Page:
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Unite Mind, Body And Spirit With Ayurvedic Medicine



Ayurveda is a Sanskrit term that translates to “Science (Veda) of Life (Ayur)”. It is an ancient medical practice, drawn from two-thousand-year-old texts that in turn contain thousands of years’ worth of knowledge passed down through word of mouth.

As the term “science of life” implies, ayurvedic practices focus not only on the treatment of the physical but the spiritual as well. Its practitioners believe that all life forms share a connection with each other and the universe itself, and this connection is as fundamental to their health as their Prakriti (constitution).

Ayurveda practices are designed to treat the body, mind, and spirit, utilizing treatments such as herbal remedies, meditation, and massage, many of which have proven health benefits.

The eight branches of ayurvedic medicine

Thousands of years before contemporary medicine, Ayurvedic texts had split the practice of medicine into specialized disciplines, each focused on a specific aspect of the body or mind.

According to, the 8 branches of Ayurvedic science are:

  1. Kaya-chikitsa  (general medicine): Treatment of diseases that affect the body
  2. KaumaraBhrtya  (pediatrics): Treatment of children
  3. ShalyaChikitsa  (surgery): Removal of substances that have entered the body
  4. SalakyaTantra (ophthalmology): Treatment of the eyes and ears. One text from the first millennium A.D. even describes the removal of a cataract.
  5. BhutaVidya (exorcism/psychiatry): Treatment of mental illness. Though ancient practitioners attributed these illnesses to demonic influence, modern practitioners view them as being the product of past experiences.
  6. Agada-Tantra(Toxicology): Treatment of poison
  7. Rasayana-Tantra(elixirs): Focuses on preventing rather than curing illness, through an emphasis on a healthy lifestyle and diet.
  8. Vrishya Chikitsa (aphrodisiacs): Treatments that, as the name suggests are designed to ensure virility and fertility.

The five elements

Ayurvedic practices are based on the belief that the human body is governed by the interaction between three energy types, known as “Dosha” (life-force), and these energies are in turn governed by the interaction between the five elements that form the foundation of life: Water, air, fire, earth, and ether (the material of which the heavens, or upper regions of space, are composed).

The three doshas each contain two out of the five elements. They are constantly moving within the body, which is essential to healthy bodily functions. If there is too much or too little movement of a specific dosha, the physical and psychological processes governed by it will experience disruption, the severity of which will be determined by the level of imbalance.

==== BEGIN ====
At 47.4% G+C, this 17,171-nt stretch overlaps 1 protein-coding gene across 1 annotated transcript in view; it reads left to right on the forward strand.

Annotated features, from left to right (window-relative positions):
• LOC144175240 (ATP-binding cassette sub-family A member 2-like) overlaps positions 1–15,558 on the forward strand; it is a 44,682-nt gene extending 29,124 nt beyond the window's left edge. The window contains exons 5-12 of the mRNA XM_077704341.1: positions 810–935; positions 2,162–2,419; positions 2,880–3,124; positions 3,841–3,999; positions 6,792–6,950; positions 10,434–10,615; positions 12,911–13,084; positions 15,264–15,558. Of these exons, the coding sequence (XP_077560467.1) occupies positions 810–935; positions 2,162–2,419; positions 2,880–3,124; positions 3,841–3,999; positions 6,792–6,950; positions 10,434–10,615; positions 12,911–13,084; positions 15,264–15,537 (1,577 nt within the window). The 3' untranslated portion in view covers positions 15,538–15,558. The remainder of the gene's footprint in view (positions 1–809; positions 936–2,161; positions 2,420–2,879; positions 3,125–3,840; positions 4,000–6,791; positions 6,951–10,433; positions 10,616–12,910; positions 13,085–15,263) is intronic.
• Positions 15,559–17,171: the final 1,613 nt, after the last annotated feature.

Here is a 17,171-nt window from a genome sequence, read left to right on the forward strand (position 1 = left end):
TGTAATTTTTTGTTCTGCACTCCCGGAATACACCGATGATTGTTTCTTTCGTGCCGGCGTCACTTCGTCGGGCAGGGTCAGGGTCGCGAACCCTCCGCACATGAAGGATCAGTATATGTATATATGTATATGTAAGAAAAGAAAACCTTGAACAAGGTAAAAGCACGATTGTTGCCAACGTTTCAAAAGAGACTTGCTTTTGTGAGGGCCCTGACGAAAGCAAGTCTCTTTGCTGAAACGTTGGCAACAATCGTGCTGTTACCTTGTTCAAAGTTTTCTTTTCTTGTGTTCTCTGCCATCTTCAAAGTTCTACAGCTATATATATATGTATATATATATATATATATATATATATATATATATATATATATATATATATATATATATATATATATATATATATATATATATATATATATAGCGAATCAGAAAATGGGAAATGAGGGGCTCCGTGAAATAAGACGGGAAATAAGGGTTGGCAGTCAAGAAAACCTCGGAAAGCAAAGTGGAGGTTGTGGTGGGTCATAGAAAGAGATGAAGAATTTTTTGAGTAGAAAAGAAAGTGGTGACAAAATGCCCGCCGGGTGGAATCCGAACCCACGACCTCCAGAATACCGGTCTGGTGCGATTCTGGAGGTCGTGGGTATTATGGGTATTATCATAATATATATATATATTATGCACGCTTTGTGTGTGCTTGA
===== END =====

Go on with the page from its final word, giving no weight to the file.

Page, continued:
Both physical and emotional factors can cause an imbalance in the doshas, each of which is especially vulnerable to certain foods, negative emotions, and unhealthy behaviors.

The three doshas are:

  1. Vata dosha, composed of ether and air
  2. Pitta dosha, composed of fire and water
  3. Kapha dosha, composed of water and earth

It’s believed that in each individual, one of the three doshas will be stronger than the other two, and this will play a role in shaping their personality and physical characteristics. The effects can be positive or negative, depending on whether or not the dosha is out of balance.

For example, people with Vata dosha as their primary energy are blessed with increased enthusiasm and creativity, but if the dosha grows too strong, the energy turns against them, making them more vulnerable to conditions such as anxiety, insomnia, and skin disease.

The dominant dosha of a patient is one of the primary factors that ayurvedic practitioners take into account when determining treatment programs.

Combining ancient wisdom with modern science

Ayurvedic medicine has its roots in Ancient India, and, according to, at least 80% of India’s population still practice it exclusively, or use its methods as a complement to western medicine.

In the United States, it is classified as complementary and alternative medicine (CAM). The 2007 National Health Interview Survey found that over 200,000 Americans had made use of Ayurvedic practices in the previous year.

Like Chinese medicine and homeopathy, Ayurvedic medicine is classified as a complete medical system with its own theories, philosophies, and practices, many of which can be used alongside conventional medical practices without having to adopt the entire ayurvedic system.

In the end, the best approach is to find the right balance: The very idea that is fundamental to the practice of Ayurvedic medicine.